The Argumentative Indian is a discussion on the genesis and direction of the Indian identity, in the context of a global intercourse of ideas, ancient and recent.
“In the initial foray into reading for each of the novels, there is always a lot of imbibing of the background and atmosphere, a searching for story, an investigation into details. Then, I will settle into intensive research – read and reread a few select books and manuscripts, cull points of interest, look for aspects that provide movement in my own story.”
Chitra Banerjee Divakaruni It happened in 1976 when Chitra Banerjee Divakaruni was all of 19. Walking down a Chicago street with some relatives she was appalled when a few white teenagers yelled “nigger” and hurled slush at her. The incident, deeply shaming, was never discussed, but it stayed and played […]
Goethe and Tagore, separated by time and contexts, but joined in their great felicity over the literary idiom, show similar quests in the understanding of the sciences. It is alluring to jump to the conclusion of a phony and fashionable unity; that science and arts are the same after all; and literature, music, mathematics, and the physical sciences are all manifestations of the common muse.
R.K. Narayan Narayan’s fiction rarely addresses political issues or high philosophy. He writes with grace and humor, about a fictional town Malgudi and its inhabitants; and their little lives. Narayan is a classic teller of tales; an enduring appeal springs from his canvas where common men and women of all […]
I knew it occurred every Autumn. And every Autumn I intended to go. And after many trials and as many errors, I finally made it one August. It was the festival of the earth.
The “cat’s table” is the place where the least important passengers on the ship are seated during mealtimes—and it’s where the novel’s narrator, eleven-year old Michael (nicknamed Mynah), finds himself seated, alongside the companions who will subtly alter and inform the trajectory of his life.
The title refers to the new female embodiment aspired to by the main character Anjali Bose – the modern woman working as one of India’s burgeoning number of call-center agents “bearing hope and energy that is infectious.” This modern woman has abandoned the sari for American blue jeans, hangs out at Starbucks, shops at upscale stores, and commutes around town by motorcycle.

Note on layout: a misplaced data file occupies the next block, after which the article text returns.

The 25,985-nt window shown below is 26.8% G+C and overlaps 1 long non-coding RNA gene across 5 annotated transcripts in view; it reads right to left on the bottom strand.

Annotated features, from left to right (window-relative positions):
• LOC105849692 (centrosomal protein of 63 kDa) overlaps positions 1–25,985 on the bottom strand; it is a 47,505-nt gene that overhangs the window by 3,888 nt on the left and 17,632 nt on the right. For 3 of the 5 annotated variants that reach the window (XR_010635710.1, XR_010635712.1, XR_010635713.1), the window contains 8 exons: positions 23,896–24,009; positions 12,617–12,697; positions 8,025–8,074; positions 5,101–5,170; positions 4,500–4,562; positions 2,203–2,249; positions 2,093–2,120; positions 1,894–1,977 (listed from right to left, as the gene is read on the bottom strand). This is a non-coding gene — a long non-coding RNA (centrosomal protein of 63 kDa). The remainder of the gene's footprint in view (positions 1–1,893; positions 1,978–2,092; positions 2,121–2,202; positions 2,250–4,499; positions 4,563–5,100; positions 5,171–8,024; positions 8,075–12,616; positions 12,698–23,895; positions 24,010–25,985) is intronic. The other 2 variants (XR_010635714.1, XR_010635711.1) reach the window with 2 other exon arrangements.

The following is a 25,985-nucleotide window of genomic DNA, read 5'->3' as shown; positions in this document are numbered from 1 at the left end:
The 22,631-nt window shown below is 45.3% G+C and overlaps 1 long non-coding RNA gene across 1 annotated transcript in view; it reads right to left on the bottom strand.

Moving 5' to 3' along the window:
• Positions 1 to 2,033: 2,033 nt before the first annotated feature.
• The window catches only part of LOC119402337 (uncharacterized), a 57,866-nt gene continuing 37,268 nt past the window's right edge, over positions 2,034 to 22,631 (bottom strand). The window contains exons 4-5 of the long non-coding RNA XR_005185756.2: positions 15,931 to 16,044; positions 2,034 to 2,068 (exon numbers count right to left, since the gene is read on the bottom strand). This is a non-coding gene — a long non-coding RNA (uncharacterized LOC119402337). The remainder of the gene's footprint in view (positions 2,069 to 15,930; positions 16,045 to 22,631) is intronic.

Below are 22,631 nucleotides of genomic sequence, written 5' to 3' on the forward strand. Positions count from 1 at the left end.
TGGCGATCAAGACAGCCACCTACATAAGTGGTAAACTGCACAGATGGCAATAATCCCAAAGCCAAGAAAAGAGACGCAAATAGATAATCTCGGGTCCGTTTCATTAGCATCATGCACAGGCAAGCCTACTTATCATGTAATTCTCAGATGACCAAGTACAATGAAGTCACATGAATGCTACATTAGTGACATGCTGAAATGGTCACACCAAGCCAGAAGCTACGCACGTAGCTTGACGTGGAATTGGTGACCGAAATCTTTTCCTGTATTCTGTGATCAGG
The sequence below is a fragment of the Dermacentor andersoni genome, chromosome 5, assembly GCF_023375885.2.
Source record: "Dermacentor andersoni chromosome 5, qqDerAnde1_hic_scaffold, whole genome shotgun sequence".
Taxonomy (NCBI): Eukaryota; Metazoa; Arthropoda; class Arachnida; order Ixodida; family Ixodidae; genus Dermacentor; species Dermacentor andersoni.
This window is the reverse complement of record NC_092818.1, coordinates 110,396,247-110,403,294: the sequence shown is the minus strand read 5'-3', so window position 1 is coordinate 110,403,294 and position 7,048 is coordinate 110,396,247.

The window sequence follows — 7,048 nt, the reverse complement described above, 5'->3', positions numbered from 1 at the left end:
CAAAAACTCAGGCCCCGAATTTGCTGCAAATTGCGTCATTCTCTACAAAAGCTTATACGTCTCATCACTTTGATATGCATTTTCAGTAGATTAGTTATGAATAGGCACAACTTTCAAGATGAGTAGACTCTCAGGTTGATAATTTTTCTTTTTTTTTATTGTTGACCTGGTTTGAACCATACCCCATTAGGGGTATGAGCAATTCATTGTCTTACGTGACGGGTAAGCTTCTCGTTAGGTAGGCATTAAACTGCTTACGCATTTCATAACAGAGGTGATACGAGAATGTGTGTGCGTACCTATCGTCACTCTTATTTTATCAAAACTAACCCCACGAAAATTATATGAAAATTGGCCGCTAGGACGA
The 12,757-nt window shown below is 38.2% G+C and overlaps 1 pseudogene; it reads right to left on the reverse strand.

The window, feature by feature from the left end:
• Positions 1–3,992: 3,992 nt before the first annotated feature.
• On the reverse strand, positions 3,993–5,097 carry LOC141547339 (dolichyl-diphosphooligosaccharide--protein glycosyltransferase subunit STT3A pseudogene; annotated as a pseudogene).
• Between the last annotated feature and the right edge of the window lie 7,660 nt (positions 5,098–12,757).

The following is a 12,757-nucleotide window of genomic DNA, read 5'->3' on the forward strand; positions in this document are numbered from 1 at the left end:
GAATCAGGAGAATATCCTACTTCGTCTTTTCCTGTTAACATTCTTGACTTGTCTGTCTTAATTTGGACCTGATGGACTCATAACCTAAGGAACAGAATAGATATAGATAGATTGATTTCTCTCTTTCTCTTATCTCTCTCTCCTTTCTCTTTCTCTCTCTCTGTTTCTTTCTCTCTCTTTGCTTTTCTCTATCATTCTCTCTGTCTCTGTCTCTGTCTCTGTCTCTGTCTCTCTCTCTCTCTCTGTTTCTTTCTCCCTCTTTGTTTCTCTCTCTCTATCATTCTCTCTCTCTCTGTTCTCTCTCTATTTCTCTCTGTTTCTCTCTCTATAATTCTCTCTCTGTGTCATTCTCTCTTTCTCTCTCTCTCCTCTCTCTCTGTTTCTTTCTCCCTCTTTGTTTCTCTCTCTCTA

Perry describes a world without a middle class, a world in which, according to 2006 statistics, one percent of the world’s adults own forty percent of all global assets. The richest ten percent own eighty-five percent, while the poorest half own less than one percent.
“India is a status-quo power: it wants nothing that Pakistan has. Pakistan’s rulers, however, are obsessed with Kashmir, which they have repeatedly tried and failed to wrest from India through war and militancy, and with a desire to “cut India down to size” by bleeding it through terrorism. What needs to happen is for a new political culture to prevail in Pakistan, one that privileges peace, dialogue, co-operation, tourism and trade instead of resentment, bigotry, militarism, intolerance and violence.”
“Around the entire world what I see is Europe and China investing into and buying greater shares of foreign economies—and thus gaining significant political and even military leverage over them—at our expense. Power has to be a fair balance among a range of tools, including the military, in order to be used effectively. We’re not doing that now, and I don’t see a good strategy coming out of Washington as to how to do it better.”
For the first time there was a feeling that technologically, economically and politically, as well as culturally, the British had nothing to learn from India and much to teach; it did not take long for imperial arrogance to set in. This arrogance, when combined with the rise of Evangelical Christianity, slowly came to affect all aspects of relations between the British and the Indians.